The study is also providing opportunities for building capacity and research skills for Aboriginal health research within the team of researchers working together to conduct the study. Across the team participating in the conduct of the research there is a wealth of community knowledge and expertise, and connections to communities across South Australia. Three senior members of the fieldwork team have completed the Certificate IV qualification in Indigenous research capacity building (EA, RM, DW). The Interviewer Guidelines for the study were developed collaboratively over a 12-month period drawing on the collective knowledge and expertise of members of the Aboriginal Advisory Group, Aboriginal members of the fieldwork team, and non-Aboriginal study investigators and fieldwork team members. The training program for research interviewers comprised an initial series of two training blocks, with regular times for the fieldwork team to get together to share knowledge and review how things are going at roughly two month intervals throughout the fieldwork phase. The AHCSA was involved in planning of the initial training modules and conducted a workshop on research ethics in the early stages of fieldwork. A set of core principles to inform the way we work with each other, and how we work with study participants and study investigators, were developed collaboratively, and approved by the Aboriginal Advisory Group, prior to commencement of the fieldwork phase of the study. In general, presentations at conferences are co-presented by Aboriginal and non-Aboriginal members of the fieldwork team and/or members of the Aboriginal Advisory Group. Procedures for quality assurance, data analysis and interpretation of study findings are being managed collaboratively to maximise opportunities for capacity building and exchange.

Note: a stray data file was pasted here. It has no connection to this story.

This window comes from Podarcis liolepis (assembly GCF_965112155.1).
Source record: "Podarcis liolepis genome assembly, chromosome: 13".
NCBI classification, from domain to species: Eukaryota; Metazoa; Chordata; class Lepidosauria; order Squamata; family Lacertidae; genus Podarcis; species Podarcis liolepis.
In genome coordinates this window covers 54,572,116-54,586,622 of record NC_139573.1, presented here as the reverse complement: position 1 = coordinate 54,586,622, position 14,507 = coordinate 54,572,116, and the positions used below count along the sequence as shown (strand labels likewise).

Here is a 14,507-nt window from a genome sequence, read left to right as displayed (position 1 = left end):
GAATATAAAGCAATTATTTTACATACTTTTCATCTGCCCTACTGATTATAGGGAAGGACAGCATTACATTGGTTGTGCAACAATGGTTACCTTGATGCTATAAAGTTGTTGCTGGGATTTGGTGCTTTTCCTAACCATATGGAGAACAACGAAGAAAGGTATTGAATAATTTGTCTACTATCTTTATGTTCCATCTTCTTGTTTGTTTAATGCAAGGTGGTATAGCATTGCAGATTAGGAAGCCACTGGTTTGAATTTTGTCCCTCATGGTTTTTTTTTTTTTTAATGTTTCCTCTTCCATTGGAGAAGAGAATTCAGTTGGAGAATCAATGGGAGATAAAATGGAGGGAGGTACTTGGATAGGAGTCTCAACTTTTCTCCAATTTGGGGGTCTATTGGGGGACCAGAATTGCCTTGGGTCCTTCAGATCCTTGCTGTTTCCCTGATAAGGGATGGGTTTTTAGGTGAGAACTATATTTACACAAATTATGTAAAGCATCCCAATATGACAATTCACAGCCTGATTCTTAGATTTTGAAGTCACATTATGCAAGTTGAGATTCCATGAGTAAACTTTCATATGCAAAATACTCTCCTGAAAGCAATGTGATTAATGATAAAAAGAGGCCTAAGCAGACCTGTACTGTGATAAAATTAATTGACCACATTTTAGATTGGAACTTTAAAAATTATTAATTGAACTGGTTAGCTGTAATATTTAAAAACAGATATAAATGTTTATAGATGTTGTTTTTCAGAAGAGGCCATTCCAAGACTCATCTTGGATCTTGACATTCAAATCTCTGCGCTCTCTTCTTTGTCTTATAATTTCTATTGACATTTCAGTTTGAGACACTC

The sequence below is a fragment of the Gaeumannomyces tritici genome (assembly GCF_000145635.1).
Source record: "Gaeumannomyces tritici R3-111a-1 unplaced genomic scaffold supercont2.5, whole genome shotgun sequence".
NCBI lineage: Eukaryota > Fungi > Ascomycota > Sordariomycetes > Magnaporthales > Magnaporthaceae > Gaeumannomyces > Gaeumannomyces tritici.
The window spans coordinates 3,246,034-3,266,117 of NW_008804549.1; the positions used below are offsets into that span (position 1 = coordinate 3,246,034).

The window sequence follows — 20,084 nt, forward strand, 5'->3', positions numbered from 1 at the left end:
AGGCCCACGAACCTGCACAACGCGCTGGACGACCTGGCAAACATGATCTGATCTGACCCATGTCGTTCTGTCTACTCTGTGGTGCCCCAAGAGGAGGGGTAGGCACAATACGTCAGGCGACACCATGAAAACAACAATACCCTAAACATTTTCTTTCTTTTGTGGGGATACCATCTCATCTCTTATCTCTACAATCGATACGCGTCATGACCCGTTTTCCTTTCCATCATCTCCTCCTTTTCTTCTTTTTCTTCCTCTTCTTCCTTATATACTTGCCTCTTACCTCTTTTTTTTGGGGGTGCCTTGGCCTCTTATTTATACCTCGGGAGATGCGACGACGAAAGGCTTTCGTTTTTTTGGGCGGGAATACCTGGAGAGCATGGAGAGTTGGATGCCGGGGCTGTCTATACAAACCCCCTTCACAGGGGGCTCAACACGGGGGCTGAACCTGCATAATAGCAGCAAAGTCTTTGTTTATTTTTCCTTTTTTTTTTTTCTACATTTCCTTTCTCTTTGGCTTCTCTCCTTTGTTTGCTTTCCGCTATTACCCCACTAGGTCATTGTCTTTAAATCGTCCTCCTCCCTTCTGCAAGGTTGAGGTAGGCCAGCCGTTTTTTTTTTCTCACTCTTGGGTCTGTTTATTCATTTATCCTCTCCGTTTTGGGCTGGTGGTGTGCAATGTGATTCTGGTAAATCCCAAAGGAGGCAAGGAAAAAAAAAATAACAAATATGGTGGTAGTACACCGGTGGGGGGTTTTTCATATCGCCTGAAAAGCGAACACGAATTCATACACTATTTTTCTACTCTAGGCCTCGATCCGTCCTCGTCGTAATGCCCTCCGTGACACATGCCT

The Aboriginal Families Study is underpinned by strong community, policy and research partnerships that have been developed over an extended period of working together to develop the project. As others have argued, this takes time, resources, flexibility and a commitment to ‘mutually respectful partnerships’ [33–35]. In the Aboriginal Families Study, research questions and study methods were defined collaboratively following extensive statewide community consultations with Aboriginal communities and discussions with policy makers. Development of the study protocol and study instruments happened over an extended period, with many opportunities for community input and feedback. The study represents a long-term investment by the AHCSA, MCRI and the University of Adelaide in partnership and collaborative development of ‘community-led’ Aboriginal health research focusing on health system reform in South Australia. Three sections of SA Health – the Women’s and Children’s Health Network, Country Health SA, and the South Australian Department of Health – have also made substantial contributions to the project via involvement in the Aboriginal Families Study Policy Implementation Partnership, and via seed funding awarded to the study prior to securing the NHMRC project grant.